• DUI conviction

  • DMV-imposed license revocation or suspension once the DMV considers you as a negligent driver

  • Failure to pay your parking tickets

  • Violating a Vehicle Code

When you are ready to have your driver's license reinstated, filing an SR22 is mandatory. The DMV will immediately suspend your license if you fail to maintain or file this form. You may file an Owner's Policy Certificate for vehicles you own or an Operator's Policy Certificate for vehicles you drive. A Broad-Coverage Policy Certificate is also a type of an SR22 form covering the financial responsibility of vehicles you own or do not own.

Can an SR22 Help You Obtain a Restricted License?

You may have an SR22 filed to help you obtain a restricted license following DUI-triggered probation. Restricted driver's licenses are only to be used when driving to and from designated places such as school, work, home, or a DUI school. The DMV usually issues this type of license to drivers who file a copy of an SR22, maintain the required attendance in a DUI school and pay a $15 reinstatement fee.

DMV Hearing

A DMV hearing is a type of administrative hearing meant to help drivers seeking to have their license suspensions or revocations lifted. You must schedule one with the DMV following a license suspension due to a DUI arrest, driving with a mental/physical condition, license fraud, or operator negligence. DMV administrative proceedings usually take place at designated DMV offices. Expect a hearing officer from the DMV to preside over your case rather than a judge.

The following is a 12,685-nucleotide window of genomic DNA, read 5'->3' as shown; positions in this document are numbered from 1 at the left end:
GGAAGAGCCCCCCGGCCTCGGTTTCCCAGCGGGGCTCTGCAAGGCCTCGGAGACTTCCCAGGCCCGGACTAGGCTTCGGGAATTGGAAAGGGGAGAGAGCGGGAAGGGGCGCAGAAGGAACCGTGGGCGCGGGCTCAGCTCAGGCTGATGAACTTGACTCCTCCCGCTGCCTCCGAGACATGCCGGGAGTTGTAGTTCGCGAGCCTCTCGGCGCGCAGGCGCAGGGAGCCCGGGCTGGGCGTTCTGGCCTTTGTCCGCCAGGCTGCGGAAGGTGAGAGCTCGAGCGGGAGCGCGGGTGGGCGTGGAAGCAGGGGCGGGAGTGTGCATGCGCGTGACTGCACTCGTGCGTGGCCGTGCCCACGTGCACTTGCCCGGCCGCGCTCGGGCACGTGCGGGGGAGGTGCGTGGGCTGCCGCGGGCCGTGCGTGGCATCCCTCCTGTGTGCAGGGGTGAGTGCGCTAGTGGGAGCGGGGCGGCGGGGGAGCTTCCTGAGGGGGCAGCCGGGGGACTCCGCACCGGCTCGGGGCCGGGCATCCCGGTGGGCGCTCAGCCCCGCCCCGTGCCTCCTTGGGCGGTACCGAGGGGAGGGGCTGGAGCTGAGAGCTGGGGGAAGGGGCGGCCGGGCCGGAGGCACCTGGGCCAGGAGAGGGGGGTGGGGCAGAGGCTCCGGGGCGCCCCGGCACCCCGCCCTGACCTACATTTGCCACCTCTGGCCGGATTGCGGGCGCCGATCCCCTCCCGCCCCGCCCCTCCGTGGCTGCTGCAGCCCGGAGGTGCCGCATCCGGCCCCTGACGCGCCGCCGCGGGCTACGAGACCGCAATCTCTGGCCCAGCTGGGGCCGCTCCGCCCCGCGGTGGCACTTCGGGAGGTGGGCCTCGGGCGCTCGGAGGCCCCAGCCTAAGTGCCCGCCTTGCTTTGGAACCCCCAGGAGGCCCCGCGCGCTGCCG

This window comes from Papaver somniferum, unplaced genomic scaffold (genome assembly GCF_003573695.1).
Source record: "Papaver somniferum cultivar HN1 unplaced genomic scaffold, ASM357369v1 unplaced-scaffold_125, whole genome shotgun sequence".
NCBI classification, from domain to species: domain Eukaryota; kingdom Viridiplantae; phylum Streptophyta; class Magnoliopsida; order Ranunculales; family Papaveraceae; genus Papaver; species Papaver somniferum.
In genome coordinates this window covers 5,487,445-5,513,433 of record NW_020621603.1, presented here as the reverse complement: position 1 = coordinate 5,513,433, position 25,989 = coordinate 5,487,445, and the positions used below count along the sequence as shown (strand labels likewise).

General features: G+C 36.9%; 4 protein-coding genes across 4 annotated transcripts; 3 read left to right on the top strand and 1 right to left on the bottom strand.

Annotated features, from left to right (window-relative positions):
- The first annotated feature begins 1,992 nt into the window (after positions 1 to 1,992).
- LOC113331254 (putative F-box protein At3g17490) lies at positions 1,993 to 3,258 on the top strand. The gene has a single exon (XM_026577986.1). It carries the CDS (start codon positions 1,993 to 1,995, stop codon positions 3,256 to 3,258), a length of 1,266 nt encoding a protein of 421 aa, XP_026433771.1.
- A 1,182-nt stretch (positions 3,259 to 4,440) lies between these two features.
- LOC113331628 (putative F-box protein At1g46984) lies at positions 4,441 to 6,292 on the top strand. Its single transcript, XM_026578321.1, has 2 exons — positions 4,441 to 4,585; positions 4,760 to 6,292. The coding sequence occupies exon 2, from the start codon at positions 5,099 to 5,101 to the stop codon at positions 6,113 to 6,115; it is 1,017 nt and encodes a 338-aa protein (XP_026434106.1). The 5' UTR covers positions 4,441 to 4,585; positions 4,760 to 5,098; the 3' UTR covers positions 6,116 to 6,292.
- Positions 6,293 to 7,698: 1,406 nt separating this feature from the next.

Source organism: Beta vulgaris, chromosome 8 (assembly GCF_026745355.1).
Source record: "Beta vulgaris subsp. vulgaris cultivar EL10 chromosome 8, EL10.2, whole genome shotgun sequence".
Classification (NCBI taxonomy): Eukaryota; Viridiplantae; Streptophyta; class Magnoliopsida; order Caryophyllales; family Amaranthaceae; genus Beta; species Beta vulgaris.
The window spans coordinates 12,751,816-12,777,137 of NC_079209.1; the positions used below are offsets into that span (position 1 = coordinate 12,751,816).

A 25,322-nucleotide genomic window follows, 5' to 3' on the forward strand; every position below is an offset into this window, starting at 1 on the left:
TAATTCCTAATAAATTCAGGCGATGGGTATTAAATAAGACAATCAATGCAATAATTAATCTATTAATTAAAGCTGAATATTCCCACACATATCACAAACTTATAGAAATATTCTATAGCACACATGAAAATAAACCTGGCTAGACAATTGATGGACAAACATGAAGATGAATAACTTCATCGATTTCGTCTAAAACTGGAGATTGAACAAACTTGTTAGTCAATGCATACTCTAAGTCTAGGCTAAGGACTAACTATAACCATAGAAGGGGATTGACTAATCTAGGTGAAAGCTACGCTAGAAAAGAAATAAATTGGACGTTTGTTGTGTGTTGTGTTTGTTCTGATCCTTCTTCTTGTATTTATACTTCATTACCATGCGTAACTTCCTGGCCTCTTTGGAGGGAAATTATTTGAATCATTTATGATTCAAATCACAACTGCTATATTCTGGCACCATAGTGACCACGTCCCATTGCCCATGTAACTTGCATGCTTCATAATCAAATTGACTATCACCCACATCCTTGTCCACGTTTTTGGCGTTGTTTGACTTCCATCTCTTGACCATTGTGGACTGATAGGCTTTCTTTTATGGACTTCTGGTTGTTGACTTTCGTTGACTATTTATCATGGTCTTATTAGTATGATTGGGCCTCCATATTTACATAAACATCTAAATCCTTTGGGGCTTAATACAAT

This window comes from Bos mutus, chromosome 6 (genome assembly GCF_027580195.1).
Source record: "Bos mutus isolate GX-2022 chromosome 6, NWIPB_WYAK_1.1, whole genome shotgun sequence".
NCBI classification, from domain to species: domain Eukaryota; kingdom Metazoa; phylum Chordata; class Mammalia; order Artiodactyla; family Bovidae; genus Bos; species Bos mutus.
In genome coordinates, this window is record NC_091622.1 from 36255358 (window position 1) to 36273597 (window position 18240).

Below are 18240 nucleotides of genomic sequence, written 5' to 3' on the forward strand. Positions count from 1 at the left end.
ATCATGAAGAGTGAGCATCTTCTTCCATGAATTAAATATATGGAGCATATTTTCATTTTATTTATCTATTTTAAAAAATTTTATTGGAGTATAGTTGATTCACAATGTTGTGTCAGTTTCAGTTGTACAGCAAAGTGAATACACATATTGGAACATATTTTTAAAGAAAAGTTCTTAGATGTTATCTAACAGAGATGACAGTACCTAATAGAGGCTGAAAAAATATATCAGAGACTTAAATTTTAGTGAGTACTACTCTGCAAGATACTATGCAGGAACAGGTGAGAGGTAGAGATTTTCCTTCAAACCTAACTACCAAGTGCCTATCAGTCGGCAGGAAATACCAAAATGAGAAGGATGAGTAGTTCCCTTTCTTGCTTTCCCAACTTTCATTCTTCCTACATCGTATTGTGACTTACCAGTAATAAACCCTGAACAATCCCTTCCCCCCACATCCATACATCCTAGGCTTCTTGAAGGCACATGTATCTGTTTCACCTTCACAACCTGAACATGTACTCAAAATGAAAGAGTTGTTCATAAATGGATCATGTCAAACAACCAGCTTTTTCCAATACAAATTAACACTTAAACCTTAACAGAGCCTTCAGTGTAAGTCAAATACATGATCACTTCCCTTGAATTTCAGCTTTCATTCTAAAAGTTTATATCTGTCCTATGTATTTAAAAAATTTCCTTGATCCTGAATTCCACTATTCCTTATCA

Though the DMV hearings are calmer and less complicated than court proceedings, you will still need to present various facts to win your case. You may attend the hearing in person accompanied by your lawyer or have it administered over the phone. Your rights at this proceeding will include the right to cross-examine witnesses, testify, subpoena/present witnesses, and review and challenge the evidence.

Why the DMV Offers DUI Defendants the Right to a Hearing

The Federal and State constitutions both state that no individual should be deprived of any property without the due process of law. In this case, the due process of law gives you an entitlement to a notice of the exact action the DMV plans to take against you. It also gives you a chance to share your side of the story and be heard in a hearing. Your DMV hearing will take place whether you are innocent or guilty of a DUI offense.

Scheduling a DMV Administrative Hearing

Contact a driver’s safety office located near your area of residence to schedule this hearing. You only have ten days following your arrest to request a hearing or forfeit your right to request one. Your attorney can help you schedule this administrative proceeding in time to increase the odds of beating your case.

DMV Hearing Decisions

The DMV hearing officer will arrive at a decision after evaluating the facts surrounding your particular case. Factors such as your current driving record, prior violations of a Vehicle Code, and agreeing to take a chemical test may help guide this decision. The officer will focus on the following issues:

  • Were you operating a motor vehicle with 0.08 percent or more by alcohol weight in your blood?

  • Did the officer wrongfully arrest you?

  • Did the officer have a reasonable cause to assume you violated Vehicle Codes 23140, 23153 and 23152 while operating a motor vehicle

  • Were you informed about the one-year suspension imposed on licenses belonging to drivers who refuse or fail to take a chemical test?

  • Did you fail to complete or refuse to submit to the test when a peace officer requested you to do so?